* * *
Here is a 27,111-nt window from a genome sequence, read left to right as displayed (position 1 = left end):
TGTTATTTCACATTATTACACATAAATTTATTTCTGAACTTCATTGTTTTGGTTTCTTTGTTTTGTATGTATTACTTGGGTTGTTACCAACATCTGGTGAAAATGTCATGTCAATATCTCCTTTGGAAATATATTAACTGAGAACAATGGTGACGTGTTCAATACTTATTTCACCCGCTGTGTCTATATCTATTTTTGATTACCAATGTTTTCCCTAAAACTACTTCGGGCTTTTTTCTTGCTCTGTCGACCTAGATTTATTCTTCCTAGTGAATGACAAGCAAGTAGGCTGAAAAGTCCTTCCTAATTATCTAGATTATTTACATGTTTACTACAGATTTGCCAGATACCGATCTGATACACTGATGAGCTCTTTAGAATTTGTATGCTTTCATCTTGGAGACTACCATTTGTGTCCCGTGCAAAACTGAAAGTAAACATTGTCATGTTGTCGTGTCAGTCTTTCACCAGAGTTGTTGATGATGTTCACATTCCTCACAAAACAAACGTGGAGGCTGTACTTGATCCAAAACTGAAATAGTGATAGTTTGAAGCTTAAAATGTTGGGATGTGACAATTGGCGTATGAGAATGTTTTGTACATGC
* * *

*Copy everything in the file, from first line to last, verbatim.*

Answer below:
Here is a 27,111-nt window from a genome sequence, read left to right as displayed (position 1 = left end):
TGTTATTTCACATTATTACACATAAATTTATTTCTGAACTTCATTGTTTTGGTTTCTTTGTTTTGTATGTATTACTTGGGTTGTTACCAACATCTGGTGAAAATGTCATGTCAATATCTCCTTTGGAAATATATTAACTGAGAACAATGGTGACGTGTTCAATACTTATTTCACCCGCTGTGTCTATATCTATTTTTGATTACCAATGTTTTCCCTAAAACTACTTCGGGCTTTTTTCTTGCTCTGTCGACCTAGATTTATTCTTCCTAGTGAATGACAAGCAAGTAGGCTGAAAAGTCCTTCCTAATTATCTAGATTATTTACATGTTTACTACAGATTTGCCAGATACCGATCTGATACACTGATGAGCTCTTTAGAATTTGTATGCTTTCATCTTGGAGACTACCATTTGTGTCCCGTGCAAAACTGAAAGTAAACATTGTCATGTTGTCGTGTCAGTCTTTCACCAGAGTTGTTGATGATGTTCACATTCCTCACAAAACAAACGTGGAGGCTGTACTTGATCCAAAACTGAAATAGTGATAGTTTGAAGCTTAAAATGTTGGGATGTGACAATTGGCGTATGAGAATGTTTTGTACATGC